CXXI – Fear, Incivility, and the State

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Fear
is an emotion whose consequences can either protect
or destroy us. I have a daughter who hikes in the
mountains and occasionally encounters rattlesnakes.
When she does so, she recognizes the danger and avoids
it. She does not, however, forego future walks in
wooded areas. There are dangers in the world which
we must deal with, but to become obsessed by fear
is to turn oneself into a security freak who is easily
manipulated by others.

Though
economic decision-making is driven by both a desire
to avoid losses — a fear-based purpose — and
to promote gain, it is the latter motivation
that predominates. Insurance companies thrive on fear
(e.g., of death, property losses, etc.), but marketplace
activity, generally, is premised upon the production
and exchange of goods and services that increase our
material well-being. A healthy economy is thought
of more in terms of the amount of wealth that is generated
than in the prevention of losses.

Political
systems, on the other hand, are mobilized almost entirely
by fear. Our allegedly more u201Cprimitiveu201D ancestors
were frightened into obedience by tribal leaders,
with warnings about the dreaded u201CNine Bowsu201D who lived
on the other side of the river. The u201CNine Bowsu201D have
now morphed into u201Cterrorists,u201D and the river has widened
into an ocean, but the logic of the fear-based political
racket has not changed.

Fear
causes people to herd together for protection, thus
its generation is essential to the accumulation of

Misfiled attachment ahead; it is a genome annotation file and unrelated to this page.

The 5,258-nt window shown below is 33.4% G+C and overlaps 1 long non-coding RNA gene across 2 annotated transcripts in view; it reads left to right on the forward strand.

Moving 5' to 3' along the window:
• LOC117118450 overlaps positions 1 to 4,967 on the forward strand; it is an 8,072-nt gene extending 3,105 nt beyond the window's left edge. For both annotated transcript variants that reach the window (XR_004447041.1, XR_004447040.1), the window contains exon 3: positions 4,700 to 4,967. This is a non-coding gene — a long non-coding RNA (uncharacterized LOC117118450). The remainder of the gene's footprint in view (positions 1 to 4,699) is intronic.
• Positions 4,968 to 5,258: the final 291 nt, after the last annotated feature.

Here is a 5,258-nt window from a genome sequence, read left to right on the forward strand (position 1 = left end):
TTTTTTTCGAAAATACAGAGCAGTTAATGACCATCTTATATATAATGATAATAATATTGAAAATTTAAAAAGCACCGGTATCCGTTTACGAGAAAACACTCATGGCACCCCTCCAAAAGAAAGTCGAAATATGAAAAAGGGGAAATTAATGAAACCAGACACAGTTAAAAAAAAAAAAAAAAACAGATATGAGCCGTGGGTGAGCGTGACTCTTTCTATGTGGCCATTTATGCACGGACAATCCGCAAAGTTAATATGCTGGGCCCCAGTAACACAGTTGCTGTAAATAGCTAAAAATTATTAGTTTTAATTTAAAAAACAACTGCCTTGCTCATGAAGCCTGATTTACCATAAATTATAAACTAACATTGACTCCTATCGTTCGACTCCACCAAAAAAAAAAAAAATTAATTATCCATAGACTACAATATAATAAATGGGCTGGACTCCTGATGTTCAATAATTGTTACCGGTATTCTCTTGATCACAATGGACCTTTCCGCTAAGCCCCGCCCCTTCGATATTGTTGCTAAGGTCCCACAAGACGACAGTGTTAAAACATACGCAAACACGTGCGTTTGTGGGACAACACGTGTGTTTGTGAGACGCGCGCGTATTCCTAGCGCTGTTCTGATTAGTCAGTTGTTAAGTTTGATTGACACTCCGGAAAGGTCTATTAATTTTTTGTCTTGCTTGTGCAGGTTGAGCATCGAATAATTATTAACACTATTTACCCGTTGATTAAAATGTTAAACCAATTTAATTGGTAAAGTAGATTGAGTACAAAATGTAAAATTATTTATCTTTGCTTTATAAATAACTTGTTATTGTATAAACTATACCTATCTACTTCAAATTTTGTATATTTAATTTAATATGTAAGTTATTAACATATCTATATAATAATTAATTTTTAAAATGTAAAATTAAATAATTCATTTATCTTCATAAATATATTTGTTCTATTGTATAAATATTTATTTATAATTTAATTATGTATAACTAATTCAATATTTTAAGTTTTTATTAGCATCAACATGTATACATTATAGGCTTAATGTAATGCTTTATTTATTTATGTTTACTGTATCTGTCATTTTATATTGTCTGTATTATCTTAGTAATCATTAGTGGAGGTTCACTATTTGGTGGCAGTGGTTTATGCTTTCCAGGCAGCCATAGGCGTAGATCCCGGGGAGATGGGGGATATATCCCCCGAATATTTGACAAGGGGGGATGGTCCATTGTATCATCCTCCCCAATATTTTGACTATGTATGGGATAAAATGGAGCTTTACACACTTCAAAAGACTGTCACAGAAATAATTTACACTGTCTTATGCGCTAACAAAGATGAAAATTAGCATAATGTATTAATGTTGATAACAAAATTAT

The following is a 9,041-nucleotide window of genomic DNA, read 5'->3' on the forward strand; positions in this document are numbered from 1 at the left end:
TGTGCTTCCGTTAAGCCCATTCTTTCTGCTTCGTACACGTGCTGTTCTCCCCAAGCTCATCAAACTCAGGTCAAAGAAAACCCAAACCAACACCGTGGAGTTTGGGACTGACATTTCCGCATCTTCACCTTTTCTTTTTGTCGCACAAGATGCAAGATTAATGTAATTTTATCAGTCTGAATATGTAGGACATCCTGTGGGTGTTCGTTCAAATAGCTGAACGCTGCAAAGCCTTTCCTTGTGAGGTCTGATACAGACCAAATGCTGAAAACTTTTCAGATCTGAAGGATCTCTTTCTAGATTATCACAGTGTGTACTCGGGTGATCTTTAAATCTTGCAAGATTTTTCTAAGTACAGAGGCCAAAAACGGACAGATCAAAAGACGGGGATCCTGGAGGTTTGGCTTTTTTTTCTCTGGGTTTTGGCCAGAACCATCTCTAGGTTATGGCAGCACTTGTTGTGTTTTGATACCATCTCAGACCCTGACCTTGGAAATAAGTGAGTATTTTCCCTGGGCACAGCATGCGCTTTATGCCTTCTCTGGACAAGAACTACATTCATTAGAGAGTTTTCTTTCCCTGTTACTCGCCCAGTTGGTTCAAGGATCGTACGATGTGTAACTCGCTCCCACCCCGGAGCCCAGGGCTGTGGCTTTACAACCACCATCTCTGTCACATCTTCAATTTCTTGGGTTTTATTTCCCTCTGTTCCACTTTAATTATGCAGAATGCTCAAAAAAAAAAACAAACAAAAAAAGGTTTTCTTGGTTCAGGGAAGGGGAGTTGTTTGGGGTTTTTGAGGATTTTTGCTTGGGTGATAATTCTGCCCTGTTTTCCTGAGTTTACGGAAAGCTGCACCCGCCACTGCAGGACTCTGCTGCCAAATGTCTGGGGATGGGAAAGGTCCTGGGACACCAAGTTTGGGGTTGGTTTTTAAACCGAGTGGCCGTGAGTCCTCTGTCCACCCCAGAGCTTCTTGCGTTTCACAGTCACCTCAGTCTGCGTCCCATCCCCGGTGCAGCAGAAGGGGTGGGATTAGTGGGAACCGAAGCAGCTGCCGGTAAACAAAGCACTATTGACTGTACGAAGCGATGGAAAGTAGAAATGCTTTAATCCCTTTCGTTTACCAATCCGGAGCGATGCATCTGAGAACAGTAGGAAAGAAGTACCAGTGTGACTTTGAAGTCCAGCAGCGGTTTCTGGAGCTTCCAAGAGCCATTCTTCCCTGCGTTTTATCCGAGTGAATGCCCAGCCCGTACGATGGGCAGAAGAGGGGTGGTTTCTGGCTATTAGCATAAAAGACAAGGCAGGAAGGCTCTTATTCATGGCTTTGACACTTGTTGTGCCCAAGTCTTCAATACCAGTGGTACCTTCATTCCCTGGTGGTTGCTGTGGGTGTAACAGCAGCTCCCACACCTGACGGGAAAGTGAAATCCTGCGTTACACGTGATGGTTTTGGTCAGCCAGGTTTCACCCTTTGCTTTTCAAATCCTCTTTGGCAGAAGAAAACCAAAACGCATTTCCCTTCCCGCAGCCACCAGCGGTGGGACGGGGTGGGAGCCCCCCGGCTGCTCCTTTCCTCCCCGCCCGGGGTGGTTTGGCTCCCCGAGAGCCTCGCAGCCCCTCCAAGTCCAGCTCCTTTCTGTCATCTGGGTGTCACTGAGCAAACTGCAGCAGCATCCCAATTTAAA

state power. The marketplace — which is premised upon
individual autonomy — decentralizes decision-making;
and the profit-seeking benefits of cooperation cause
men and women to freely organize into groups. Those
who subject themselves to coercion as an organizing
method do so because of a threat to something they
value. This is what makes individualism and collectivism
irreconcilable. As fear erodes as an influence in
our lives, so does collective power.

The
power of the state, in other words, has its origins
in our individual weakness which, in turn, is generated
not simply by our fears of others, but of our capacities
for self-direction. To reinforce such fears, the state
continually reminds us of the hostile nature of our
world, and of our personal inadequacies for dealing
with its dangers and uncertainties. We have been warned
of threats ranging from violent criminals to street-corner
gangs to price-gouging retailers, against which the
state promises us protection if only we will submit
to more of its powers and authority. We are told that
we are not capable of raising our children on our
own; that u201Cit takes a villageu201D (i.e., the government)
to do so. Those with designs upon our lives then compete
with one another to become president of that u201Cvillage.u201D

In
this television-age in which the visual has become
increasingly dominant as the basis for learning, the
state has provided a meter of varying colors with
which it manipulates our fear level. We need only
check our Crayola box to recall that orange is a more
intense expression than yellow, while red reminds
us of war and bloodshed. Blue and green — colors we
associate with peace and life — are never offered
as the hue-of-the-day by the Department of Homeland